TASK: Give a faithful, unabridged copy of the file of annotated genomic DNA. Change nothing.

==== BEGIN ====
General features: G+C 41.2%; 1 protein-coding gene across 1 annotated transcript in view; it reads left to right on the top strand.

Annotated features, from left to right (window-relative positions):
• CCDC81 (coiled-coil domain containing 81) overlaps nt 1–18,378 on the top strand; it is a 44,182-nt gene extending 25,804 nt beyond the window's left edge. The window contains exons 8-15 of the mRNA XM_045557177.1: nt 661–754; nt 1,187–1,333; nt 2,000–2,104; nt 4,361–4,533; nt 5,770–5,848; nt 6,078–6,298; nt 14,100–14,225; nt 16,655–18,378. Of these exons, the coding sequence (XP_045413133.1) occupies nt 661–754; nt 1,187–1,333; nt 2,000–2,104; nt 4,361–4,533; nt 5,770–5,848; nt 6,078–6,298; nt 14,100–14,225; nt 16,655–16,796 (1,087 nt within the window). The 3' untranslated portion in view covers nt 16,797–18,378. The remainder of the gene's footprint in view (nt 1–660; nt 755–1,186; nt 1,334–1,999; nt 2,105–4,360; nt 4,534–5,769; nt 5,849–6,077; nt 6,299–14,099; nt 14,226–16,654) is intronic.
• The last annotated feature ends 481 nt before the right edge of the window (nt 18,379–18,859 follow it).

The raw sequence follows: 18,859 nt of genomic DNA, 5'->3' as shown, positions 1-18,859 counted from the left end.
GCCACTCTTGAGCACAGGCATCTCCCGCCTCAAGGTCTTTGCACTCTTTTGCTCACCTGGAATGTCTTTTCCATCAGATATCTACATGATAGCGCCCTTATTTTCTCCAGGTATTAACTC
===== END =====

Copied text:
General features: G+C 41.2%; 1 protein-coding gene across 1 annotated transcript in view; it reads left to right on the top strand.

Annotated features, from left to right (window-relative positions):
• CCDC81 (coiled-coil domain containing 81) overlaps nt 1–18,378 on the top strand; it is a 44,182-nt gene extending 25,804 nt beyond the window's left edge. The window contains exons 8-15 of the mRNA XM_045557177.1: nt 661–754; nt 1,187–1,333; nt 2,000–2,104; nt 4,361–4,533; nt 5,770–5,848; nt 6,078–6,298; nt 14,100–14,225; nt 16,655–18,378. Of these exons, the coding sequence (XP_045413133.1) occupies nt 661–754; nt 1,187–1,333; nt 2,000–2,104; nt 4,361–4,533; nt 5,770–5,848; nt 6,078–6,298; nt 14,100–14,225; nt 16,655–16,796 (1,087 nt within the window). The 3' untranslated portion in view covers nt 16,797–18,378. The remainder of the gene's footprint in view (nt 1–660; nt 755–1,186; nt 1,334–1,999; nt 2,105–4,360; nt 4,534–5,769; nt 5,849–6,077; nt 6,299–14,099; nt 14,226–16,654) is intronic.
• The last annotated feature ends 481 nt before the right edge of the window (nt 18,379–18,859 follow it).

The raw sequence follows: 18,859 nt of genomic DNA, 5'->3' as shown, positions 1-18,859 counted from the left end.
GCCACTCTTGAGCACAGGCATCTCCCGCCTCAAGGTCTTTGCACTCTTTTGCTCACCTGGAATGTCTTTTCCATCAGATATCTACATGATAGCGCCCTTATTTTCTCCAGGTATTAACTC